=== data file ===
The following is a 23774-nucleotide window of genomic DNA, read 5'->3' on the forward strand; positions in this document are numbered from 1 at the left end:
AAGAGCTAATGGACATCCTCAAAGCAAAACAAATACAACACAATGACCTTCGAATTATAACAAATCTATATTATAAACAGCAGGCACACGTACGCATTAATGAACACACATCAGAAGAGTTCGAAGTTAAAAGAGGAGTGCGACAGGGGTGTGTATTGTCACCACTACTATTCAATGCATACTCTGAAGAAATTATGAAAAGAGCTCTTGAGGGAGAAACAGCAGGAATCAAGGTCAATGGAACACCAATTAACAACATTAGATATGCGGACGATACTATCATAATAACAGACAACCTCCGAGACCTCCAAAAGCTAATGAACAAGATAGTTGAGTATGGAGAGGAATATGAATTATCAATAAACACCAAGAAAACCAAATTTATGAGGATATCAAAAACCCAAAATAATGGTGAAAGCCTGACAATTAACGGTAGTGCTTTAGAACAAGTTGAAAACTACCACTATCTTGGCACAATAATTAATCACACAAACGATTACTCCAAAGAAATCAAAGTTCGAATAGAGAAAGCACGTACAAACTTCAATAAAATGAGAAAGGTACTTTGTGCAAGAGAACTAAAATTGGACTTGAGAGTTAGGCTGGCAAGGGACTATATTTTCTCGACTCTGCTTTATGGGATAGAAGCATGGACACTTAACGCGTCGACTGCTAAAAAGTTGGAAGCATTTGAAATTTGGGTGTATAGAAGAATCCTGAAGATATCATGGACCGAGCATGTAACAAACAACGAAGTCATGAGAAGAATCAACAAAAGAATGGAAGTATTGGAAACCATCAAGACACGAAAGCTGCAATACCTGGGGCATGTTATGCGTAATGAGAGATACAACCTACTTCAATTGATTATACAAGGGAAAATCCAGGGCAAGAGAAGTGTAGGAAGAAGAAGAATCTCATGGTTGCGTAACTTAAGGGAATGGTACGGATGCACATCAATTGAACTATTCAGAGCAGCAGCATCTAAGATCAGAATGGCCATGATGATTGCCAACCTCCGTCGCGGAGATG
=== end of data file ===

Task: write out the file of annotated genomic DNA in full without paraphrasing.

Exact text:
The following is a 23774-nucleotide window of genomic DNA, read 5'->3' on the forward strand; positions in this document are numbered from 1 at the left end:
AAGAGCTAATGGACATCCTCAAAGCAAAACAAATACAACACAATGACCTTCGAATTATAACAAATCTATATTATAAACAGCAGGCACACGTACGCATTAATGAACACACATCAGAAGAGTTCGAAGTTAAAAGAGGAGTGCGACAGGGGTGTGTATTGTCACCACTACTATTCAATGCATACTCTGAAGAAATTATGAAAAGAGCTCTTGAGGGAGAAACAGCAGGAATCAAGGTCAATGGAACACCAATTAACAACATTAGATATGCGGACGATACTATCATAATAACAGACAACCTCCGAGACCTCCAAAAGCTAATGAACAAGATAGTTGAGTATGGAGAGGAATATGAATTATCAATAAACACCAAGAAAACCAAATTTATGAGGATATCAAAAACCCAAAATAATGGTGAAAGCCTGACAATTAACGGTAGTGCTTTAGAACAAGTTGAAAACTACCACTATCTTGGCACAATAATTAATCACACAAACGATTACTCCAAAGAAATCAAAGTTCGAATAGAGAAAGCACGTACAAACTTCAATAAAATGAGAAAGGTACTTTGTGCAAGAGAACTAAAATTGGACTTGAGAGTTAGGCTGGCAAGGGACTATATTTTCTCGACTCTGCTTTATGGGATAGAAGCATGGACACTTAACGCGTCGACTGCTAAAAAGTTGGAAGCATTTGAAATTTGGGTGTATAGAAGAATCCTGAAGATATCATGGACCGAGCATGTAACAAACAACGAAGTCATGAGAAGAATCAACAAAAGAATGGAAGTATTGGAAACCATCAAGACACGAAAGCTGCAATACCTGGGGCATGTTATGCGTAATGAGAGATACAACCTACTTCAATTGATTATACAAGGGAAAATCCAGGGCAAGAGAAGTGTAGGAAGAAGAAGAATCTCATGGTTGCGTAACTTAAGGGAATGGTACGGATGCACATCAATTGAACTATTCAGAGCAGCAGCATCTAAGATCAGAATGGCCATGATGATTGCCAACCTCCGTCGCGGAGATG